How can attorneys and the legal industry incorporate the lessons learned from last year into their work?
This piece on Law.com was a good read by Samantha Kepler, Helen Stocklin-Enright and Jessica Tseng Hasen from Perkins Coie
My takeaways include:
- Flexibility and adaptability are essential. We have been able to successfully modify operations to enable all services to continue during the pandemic. This has also introduced some efficiencies and we will continue to focus on them.
- People are key. We need to ensure we are putting in processes and protocols to guarantee no one feels isolated or overwhelmed. This is perhaps something we took for granted when everyone was in the office, but certainly those feelings exist there as well. Equally we need to continue to build a diverse team to ensure we bring new ideas, new talent and new perspectives into our practice to succeed.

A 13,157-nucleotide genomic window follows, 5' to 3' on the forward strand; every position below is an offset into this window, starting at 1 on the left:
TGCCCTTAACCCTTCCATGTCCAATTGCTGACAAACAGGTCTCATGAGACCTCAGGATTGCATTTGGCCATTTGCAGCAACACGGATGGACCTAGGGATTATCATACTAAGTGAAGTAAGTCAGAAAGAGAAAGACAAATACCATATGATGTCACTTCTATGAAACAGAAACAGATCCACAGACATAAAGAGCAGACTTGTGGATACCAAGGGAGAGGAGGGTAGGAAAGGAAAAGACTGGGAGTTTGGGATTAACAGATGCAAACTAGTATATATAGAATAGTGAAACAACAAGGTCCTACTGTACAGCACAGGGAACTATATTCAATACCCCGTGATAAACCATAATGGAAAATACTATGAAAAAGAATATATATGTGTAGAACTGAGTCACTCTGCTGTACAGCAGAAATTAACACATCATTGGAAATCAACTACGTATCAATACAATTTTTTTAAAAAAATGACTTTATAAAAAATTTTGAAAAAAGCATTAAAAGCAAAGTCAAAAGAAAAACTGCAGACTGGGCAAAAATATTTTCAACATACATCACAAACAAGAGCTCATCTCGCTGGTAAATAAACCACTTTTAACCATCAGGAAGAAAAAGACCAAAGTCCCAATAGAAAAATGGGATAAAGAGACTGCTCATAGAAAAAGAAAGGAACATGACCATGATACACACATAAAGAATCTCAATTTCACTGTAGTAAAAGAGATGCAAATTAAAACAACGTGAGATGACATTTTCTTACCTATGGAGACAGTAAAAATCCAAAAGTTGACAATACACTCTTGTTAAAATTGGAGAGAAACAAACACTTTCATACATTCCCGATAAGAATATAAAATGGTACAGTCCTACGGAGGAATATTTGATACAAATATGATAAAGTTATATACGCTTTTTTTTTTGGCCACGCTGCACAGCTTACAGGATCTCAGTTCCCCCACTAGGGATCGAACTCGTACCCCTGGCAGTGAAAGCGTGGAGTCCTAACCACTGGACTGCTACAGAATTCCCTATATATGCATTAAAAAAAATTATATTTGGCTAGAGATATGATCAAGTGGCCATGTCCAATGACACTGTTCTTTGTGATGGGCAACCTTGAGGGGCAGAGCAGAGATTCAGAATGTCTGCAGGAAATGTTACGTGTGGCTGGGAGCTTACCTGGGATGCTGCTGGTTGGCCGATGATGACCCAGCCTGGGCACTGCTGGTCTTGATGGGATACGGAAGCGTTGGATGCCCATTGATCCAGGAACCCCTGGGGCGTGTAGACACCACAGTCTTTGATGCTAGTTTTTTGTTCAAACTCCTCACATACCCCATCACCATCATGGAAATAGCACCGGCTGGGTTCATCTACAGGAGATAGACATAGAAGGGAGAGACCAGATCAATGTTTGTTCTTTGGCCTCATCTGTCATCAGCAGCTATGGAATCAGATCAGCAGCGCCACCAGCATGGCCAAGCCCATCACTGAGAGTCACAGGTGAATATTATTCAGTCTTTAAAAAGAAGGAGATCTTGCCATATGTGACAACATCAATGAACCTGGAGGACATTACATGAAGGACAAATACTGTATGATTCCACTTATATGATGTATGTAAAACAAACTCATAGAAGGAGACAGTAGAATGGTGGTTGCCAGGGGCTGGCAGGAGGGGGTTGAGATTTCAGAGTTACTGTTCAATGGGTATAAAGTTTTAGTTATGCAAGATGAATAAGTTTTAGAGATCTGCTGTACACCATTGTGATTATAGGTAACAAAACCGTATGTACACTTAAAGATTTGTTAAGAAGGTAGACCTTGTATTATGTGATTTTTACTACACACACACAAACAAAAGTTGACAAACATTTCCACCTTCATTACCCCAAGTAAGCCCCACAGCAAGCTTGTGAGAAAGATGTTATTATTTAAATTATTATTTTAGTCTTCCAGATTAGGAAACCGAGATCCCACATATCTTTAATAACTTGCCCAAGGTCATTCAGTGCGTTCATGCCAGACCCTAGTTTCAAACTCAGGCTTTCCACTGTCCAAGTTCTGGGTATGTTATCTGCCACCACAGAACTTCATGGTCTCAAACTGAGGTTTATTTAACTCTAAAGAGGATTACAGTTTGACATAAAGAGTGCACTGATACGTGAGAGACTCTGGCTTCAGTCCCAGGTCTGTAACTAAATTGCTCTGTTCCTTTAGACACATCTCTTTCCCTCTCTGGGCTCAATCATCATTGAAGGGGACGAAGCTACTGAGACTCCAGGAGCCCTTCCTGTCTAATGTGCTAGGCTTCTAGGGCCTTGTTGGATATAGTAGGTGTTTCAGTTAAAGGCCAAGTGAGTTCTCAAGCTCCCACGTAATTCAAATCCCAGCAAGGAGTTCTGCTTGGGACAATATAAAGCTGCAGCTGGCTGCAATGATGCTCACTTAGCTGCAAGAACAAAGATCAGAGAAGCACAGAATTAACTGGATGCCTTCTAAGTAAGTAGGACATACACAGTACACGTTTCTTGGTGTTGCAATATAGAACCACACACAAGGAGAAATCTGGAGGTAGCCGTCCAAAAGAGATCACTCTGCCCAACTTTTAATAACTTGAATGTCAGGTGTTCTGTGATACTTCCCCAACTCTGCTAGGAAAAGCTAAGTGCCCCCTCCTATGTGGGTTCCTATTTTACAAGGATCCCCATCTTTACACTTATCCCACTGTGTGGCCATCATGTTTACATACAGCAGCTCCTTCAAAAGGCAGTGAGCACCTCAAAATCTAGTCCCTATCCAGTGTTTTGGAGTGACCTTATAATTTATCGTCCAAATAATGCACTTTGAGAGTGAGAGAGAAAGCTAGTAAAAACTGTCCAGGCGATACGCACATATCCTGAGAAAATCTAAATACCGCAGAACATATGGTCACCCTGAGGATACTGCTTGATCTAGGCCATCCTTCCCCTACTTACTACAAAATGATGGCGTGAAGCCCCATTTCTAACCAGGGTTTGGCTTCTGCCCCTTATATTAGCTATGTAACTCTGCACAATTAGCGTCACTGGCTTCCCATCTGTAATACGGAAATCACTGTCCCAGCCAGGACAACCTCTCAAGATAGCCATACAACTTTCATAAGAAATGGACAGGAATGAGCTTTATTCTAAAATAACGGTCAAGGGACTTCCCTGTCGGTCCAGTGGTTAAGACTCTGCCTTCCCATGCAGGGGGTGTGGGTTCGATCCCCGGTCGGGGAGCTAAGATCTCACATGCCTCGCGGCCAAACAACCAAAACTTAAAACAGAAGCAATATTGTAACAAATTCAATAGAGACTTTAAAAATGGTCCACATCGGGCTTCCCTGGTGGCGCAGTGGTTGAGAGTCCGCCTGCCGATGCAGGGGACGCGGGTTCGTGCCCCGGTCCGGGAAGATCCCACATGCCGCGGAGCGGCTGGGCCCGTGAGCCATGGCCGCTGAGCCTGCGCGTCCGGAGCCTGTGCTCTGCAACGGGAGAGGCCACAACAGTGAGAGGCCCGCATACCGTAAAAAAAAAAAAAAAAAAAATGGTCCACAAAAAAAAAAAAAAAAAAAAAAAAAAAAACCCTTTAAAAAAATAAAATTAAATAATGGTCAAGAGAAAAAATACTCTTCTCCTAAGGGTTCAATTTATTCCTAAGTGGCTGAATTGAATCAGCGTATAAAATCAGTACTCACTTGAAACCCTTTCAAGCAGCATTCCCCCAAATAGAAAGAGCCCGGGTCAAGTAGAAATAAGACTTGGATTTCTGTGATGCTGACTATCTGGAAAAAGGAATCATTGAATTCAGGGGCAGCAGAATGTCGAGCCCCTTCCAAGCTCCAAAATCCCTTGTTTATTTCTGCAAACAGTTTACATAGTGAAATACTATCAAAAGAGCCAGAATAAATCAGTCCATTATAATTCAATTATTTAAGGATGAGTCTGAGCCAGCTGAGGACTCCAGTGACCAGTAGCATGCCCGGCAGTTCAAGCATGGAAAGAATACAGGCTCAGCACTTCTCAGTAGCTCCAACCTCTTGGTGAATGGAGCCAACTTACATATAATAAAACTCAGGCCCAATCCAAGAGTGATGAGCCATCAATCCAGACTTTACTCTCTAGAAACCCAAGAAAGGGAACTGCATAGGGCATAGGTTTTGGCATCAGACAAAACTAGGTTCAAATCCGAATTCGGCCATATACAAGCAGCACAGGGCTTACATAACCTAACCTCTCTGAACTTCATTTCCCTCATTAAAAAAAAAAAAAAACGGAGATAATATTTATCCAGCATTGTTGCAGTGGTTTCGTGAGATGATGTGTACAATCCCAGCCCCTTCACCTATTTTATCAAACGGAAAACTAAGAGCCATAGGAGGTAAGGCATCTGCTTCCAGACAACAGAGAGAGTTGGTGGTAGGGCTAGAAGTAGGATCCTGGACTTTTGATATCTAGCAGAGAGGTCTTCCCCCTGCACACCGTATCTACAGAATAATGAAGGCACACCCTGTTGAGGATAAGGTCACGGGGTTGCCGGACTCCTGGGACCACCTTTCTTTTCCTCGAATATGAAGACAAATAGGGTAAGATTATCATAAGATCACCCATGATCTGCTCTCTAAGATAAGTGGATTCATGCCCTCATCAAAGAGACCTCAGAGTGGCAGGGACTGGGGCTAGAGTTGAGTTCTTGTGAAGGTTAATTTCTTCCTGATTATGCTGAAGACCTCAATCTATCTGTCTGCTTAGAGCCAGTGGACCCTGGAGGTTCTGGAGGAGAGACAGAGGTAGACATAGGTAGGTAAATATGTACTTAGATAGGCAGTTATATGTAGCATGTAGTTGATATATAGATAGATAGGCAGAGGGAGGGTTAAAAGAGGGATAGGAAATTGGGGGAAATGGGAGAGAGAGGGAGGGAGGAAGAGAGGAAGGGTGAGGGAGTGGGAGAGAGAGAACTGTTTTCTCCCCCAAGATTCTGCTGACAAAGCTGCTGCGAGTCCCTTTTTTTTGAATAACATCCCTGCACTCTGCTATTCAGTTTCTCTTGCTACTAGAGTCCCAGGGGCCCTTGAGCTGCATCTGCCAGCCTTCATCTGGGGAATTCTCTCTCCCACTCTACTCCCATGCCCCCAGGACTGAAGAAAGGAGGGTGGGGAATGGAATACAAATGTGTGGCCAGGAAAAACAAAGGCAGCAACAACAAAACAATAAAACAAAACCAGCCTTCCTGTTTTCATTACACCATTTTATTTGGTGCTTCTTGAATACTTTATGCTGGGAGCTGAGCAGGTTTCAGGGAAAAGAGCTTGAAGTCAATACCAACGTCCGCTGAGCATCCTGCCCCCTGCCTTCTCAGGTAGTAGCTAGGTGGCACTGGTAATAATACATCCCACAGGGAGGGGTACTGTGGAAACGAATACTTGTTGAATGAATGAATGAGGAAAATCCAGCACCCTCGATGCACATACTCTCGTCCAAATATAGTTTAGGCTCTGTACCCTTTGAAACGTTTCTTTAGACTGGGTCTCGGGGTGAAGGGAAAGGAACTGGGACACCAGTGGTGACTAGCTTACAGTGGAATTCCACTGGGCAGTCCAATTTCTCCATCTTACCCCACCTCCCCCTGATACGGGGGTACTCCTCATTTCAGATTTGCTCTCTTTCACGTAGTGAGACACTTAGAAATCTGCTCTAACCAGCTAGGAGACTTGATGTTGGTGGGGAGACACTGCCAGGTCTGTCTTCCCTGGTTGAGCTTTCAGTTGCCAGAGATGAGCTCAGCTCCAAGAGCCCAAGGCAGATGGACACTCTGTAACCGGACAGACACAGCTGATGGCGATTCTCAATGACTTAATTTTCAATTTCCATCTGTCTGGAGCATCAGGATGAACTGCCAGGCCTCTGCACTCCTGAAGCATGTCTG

- Working behaviours have fundamentally changed and will not ‘snap-back’ therefore these new behaviours and what this means to how and where data is stored needs to be fully incorporated into how we approach and manage engagements
- New developments in technology can help drive efficiencies in the way we execute our work. This does not mean that the computer is “replacing” humans, but rather “empowering” them. Tech enables them to focus on where they can add value and make a real difference.
In short, we need to meld the best of what we have learnt during the pandemic into best practice for go forward operations.
Leaders in e-discovery are being asked to address specific challenges within the industry and prioritize the health and wellness of themselves and their teams. It’s not unfamiliar territory, but the urgency to doing so skillfully is new. We’re more openly emotional and people-driven than in the past.